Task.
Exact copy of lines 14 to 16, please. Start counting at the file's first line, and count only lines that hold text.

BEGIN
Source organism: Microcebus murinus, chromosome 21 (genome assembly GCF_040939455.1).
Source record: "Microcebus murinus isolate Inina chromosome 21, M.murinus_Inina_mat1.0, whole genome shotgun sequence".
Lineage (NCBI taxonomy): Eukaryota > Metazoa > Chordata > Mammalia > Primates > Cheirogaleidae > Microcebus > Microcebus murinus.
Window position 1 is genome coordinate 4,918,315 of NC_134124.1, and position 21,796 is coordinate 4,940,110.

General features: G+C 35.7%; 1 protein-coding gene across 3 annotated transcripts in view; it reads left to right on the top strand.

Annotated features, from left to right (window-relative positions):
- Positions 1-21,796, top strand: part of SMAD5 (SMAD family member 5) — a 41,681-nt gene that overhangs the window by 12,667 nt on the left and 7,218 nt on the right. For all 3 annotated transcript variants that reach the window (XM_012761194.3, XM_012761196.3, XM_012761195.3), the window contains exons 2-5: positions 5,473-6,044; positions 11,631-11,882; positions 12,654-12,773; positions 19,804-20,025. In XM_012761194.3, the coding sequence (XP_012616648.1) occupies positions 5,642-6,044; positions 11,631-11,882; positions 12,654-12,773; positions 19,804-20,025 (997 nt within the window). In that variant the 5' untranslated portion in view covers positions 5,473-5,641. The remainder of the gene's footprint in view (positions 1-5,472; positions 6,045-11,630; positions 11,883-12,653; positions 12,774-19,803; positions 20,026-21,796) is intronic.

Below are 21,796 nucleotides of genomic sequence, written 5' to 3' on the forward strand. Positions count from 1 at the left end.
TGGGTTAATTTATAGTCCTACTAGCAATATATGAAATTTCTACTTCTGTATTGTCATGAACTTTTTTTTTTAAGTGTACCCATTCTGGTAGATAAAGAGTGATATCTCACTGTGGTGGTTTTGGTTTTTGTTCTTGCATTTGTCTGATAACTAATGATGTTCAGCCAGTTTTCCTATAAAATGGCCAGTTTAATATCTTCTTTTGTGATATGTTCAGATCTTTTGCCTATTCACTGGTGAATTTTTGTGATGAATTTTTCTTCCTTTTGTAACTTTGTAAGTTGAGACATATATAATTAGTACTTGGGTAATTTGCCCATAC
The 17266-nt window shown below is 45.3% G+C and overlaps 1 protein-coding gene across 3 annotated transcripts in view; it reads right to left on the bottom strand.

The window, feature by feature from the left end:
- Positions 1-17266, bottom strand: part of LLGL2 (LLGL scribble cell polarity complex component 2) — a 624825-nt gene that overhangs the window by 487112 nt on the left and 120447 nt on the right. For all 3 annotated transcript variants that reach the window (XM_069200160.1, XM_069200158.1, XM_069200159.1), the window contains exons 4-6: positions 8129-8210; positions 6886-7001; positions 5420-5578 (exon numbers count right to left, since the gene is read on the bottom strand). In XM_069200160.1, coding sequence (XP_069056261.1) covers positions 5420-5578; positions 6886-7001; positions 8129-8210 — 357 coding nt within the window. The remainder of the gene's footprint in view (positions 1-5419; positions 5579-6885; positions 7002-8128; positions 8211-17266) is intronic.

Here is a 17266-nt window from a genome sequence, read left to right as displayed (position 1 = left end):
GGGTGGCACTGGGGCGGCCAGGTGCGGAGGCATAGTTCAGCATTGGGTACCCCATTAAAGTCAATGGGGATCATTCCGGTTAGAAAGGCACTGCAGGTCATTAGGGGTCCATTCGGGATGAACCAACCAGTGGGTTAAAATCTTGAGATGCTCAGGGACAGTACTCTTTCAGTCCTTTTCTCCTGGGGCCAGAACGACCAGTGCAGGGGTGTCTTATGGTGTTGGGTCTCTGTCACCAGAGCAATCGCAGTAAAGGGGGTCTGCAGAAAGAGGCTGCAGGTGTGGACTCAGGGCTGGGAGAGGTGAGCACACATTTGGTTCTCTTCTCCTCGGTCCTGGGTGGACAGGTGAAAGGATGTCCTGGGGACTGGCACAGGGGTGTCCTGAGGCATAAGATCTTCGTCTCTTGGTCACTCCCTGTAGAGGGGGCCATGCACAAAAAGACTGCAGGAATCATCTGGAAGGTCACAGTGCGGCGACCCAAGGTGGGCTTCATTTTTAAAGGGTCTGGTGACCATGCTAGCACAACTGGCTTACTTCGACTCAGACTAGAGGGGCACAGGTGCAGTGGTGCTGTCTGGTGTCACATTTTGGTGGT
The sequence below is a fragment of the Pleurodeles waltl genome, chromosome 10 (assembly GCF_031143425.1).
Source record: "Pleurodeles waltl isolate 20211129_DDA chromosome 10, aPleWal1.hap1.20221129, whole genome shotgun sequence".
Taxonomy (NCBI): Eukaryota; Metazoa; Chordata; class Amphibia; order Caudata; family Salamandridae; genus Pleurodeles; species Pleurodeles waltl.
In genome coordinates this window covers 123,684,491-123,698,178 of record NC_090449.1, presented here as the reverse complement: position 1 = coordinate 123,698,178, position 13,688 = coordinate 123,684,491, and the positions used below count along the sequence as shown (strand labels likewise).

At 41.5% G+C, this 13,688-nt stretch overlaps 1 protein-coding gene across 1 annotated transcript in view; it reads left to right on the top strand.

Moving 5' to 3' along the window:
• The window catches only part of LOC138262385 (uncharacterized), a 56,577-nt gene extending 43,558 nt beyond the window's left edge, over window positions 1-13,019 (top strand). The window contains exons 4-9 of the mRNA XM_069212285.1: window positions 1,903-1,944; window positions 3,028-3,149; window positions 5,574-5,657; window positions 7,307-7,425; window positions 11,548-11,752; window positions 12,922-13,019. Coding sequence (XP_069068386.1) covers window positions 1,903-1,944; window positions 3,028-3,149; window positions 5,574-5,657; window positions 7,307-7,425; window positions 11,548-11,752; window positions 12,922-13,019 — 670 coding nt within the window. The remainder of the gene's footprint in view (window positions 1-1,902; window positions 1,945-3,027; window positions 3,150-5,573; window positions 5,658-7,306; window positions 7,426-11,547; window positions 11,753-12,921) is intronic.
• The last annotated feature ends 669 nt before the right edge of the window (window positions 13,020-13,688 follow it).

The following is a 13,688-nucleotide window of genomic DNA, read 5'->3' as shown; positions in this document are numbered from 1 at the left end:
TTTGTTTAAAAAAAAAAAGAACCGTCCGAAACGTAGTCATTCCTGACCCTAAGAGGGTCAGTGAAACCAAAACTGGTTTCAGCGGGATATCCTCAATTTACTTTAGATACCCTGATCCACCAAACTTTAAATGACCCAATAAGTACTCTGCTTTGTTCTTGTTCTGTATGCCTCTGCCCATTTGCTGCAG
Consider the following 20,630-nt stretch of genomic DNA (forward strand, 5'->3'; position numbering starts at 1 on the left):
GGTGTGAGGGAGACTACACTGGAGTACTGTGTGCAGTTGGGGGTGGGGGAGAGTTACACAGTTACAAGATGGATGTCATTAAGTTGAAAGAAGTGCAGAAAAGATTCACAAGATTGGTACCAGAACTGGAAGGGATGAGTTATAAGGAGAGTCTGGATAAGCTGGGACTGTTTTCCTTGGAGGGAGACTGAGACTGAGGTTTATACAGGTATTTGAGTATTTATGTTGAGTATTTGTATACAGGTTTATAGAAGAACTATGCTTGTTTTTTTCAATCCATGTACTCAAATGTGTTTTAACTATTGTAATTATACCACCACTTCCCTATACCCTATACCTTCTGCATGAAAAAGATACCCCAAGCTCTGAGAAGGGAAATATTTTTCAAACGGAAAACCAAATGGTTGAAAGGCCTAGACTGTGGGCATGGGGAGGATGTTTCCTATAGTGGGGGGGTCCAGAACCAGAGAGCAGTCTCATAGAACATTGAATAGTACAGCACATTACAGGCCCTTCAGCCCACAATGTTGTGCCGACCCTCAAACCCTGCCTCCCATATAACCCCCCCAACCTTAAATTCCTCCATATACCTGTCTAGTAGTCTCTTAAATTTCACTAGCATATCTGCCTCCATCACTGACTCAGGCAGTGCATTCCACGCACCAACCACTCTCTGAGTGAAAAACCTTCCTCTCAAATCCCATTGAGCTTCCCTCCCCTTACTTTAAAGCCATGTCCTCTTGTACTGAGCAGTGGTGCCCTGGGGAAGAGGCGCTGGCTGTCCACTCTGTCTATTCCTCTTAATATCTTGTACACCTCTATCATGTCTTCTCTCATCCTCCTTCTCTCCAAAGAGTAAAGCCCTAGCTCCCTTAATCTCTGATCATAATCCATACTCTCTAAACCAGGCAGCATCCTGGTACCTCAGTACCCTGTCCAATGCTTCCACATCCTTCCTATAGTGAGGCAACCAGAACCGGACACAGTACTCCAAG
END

GGGTGGCACTGGGGCGGCCAGGTGCGGAGGCATAGTTCAGCATTGGGTACCCCATTAAAGTCAATGGGGATCATTCCGGTTAGAAAGGCACTGCAGGTCATTAGGGGTCCATTCGGGATGAACCAACCAGTGGGTTAAAATCTTGAGATGCTCAGGGACAGTACTCTTTCAGTCCTTTTCTCCTGGGGCCAGAACGACCAGTGCAGGGGTGTCTTATGGTGTTGGGTCTCTGTCACCAGAGCAATCGCAGTAAAGGGGGTCTGCAGAAAGAGGCTGCAGGTGTGGACTCAGGGCTGGGAGAGGTGAGCACACATTTGGTTCTCTTCTCCTCGGTCCTGGGTGGACAGGTGAAAGGATGTCCTGGGGACTGGCACAGGGGTGTCCTGAGGCATAAGATCTTCGTCTCTTGGTCACTCCCTGTAGAGGGGGCCATGCACAAAAAGACTGCAGGAATCATCTGGAAGGTCACAGTGCGGCGACCCAAGGTGGGCTTCATTTTTAAAGGGTCTGGTGACCATGCTAGCACAACTGGCTTACTTCGACTCAGACTAGAGGGGCACAGGTGCAGTGGTGCTGTCTGGTGTCACATTTTGGTGGT
The sequence below is a fragment of the Pleurodeles waltl genome, chromosome 10 (assembly GCF_031143425.1).
Source record: "Pleurodeles waltl isolate 20211129_DDA chromosome 10, aPleWal1.hap1.20221129, whole genome shotgun sequence".